Jeff Koons is why people loathe modern art. According to the haters, the American superstar is a cynical artistic oligarch, using shock and pop culture to make his pile: he made porn-art, he ripped off comic books, he did balloon sculptures – and he’s become one of the most expensive living artists in the process.
So it’s no surprise that Damien Hirst has a massive collection of Koons originals, which he is displaying here in his fancy gallery. Hirst and Koons, a match made in hell.
But the thing is, that view of Koons as megalomaniacal art moneylord, it’s fun, but it’s wrong. Dig beneath the glitzy surface, and there’s an actual human heart in there somewhere.
This show pulls together works from throughout Koons’s career. It’s not quite a proper retrospective, but it’s near enough. It starts with his early Hoover readymades and ad paintings before moving on to the big stuff: a giant balloon monkey, some soft-focus porn, a giant bowl of eggs, basketballs suspended in water, framed Nike posters, inflatable lobsters and a huge pile of Play-Doh. It’s what you expect from Koons: big, bold, glamorous and expensive-looking.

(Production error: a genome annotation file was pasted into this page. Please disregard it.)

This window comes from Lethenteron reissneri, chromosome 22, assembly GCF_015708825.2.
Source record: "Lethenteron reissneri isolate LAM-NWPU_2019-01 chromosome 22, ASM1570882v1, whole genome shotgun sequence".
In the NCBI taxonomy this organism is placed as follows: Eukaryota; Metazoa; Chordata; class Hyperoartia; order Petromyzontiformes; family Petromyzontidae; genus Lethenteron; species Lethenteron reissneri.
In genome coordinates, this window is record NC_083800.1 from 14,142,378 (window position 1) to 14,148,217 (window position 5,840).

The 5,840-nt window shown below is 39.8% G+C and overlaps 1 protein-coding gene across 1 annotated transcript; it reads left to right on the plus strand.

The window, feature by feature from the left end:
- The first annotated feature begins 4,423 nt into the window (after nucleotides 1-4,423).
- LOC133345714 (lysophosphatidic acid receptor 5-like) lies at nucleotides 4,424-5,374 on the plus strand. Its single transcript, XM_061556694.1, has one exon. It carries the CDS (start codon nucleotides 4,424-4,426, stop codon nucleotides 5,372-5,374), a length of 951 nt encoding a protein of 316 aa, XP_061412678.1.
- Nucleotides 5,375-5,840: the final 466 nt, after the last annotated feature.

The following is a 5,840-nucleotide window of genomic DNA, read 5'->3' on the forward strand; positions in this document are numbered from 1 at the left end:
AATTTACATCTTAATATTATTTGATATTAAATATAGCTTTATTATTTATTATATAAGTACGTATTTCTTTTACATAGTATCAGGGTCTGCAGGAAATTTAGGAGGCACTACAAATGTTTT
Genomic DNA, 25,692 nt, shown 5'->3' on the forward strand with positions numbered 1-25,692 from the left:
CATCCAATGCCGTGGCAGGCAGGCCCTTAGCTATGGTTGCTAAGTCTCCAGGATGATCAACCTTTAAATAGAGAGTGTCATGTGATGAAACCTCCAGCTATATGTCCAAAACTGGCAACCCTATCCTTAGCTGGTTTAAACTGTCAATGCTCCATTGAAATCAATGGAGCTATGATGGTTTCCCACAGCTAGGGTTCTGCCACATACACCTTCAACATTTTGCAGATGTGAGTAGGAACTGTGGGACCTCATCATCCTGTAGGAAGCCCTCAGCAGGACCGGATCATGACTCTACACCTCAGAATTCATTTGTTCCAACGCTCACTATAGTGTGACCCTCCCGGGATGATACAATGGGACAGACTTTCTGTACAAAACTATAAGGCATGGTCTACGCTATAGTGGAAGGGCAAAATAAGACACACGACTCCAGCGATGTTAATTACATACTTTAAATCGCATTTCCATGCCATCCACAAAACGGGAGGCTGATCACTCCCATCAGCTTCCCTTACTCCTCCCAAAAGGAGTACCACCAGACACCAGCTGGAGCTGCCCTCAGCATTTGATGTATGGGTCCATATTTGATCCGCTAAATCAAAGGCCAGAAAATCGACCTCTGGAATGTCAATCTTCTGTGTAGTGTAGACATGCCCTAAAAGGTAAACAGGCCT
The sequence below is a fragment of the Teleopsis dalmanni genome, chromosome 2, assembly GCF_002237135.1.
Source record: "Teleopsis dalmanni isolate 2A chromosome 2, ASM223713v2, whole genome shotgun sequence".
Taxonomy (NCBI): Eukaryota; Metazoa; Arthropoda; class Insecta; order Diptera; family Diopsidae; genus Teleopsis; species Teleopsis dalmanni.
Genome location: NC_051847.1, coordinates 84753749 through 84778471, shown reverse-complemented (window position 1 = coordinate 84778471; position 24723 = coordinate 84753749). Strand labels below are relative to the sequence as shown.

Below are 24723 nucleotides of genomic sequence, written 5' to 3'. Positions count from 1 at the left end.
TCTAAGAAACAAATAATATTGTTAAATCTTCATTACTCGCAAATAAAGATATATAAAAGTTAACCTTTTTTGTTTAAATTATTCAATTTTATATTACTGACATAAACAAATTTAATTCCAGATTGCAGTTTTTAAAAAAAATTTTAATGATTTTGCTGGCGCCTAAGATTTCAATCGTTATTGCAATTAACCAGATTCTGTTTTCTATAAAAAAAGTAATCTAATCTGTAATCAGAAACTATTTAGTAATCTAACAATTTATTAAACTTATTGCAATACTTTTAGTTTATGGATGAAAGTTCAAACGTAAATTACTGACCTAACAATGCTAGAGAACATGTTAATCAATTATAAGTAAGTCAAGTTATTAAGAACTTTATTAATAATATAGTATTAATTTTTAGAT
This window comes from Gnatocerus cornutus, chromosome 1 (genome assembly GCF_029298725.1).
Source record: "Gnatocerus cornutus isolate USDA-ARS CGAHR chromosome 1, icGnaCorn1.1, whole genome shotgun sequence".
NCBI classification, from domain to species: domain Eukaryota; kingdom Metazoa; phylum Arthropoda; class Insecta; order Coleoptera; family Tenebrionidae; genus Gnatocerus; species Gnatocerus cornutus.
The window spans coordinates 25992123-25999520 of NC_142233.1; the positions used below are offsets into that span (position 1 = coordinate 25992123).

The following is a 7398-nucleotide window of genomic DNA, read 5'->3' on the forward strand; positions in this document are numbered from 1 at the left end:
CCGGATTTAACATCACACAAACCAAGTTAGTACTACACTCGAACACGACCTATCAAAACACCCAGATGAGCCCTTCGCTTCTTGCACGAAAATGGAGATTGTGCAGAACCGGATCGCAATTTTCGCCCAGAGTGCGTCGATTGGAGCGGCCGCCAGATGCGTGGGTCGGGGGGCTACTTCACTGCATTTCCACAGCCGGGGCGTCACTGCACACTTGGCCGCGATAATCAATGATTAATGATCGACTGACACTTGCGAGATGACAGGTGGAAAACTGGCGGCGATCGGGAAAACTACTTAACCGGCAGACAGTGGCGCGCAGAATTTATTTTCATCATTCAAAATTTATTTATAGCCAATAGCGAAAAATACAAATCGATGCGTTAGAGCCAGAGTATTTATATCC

But there’s a fear in Koons’s work, a deep insecurity. It’s like he’s trying to preserve everything for ever. He seals his readymades away, protecting them. He makes balloons and inflatables out of steel, he makes hardcore porn with his beautiful (ex-) wife, he preserves basketballs like scientific specimens.
The inflatables are childhood made permanent in steel, the porn is love and youth held for ever in the moment, the floating basketballs are a desperate grasp at fleeting athleticism.
And throughout all this, Koons has maintained an incredible eye for the iconic. These are powerful, emotional works that couldn’t have been made by anyone but him. You can disregard all of this if you want, focus on the schlock and the money, but you’d be missing out on one of the most important artists alive today.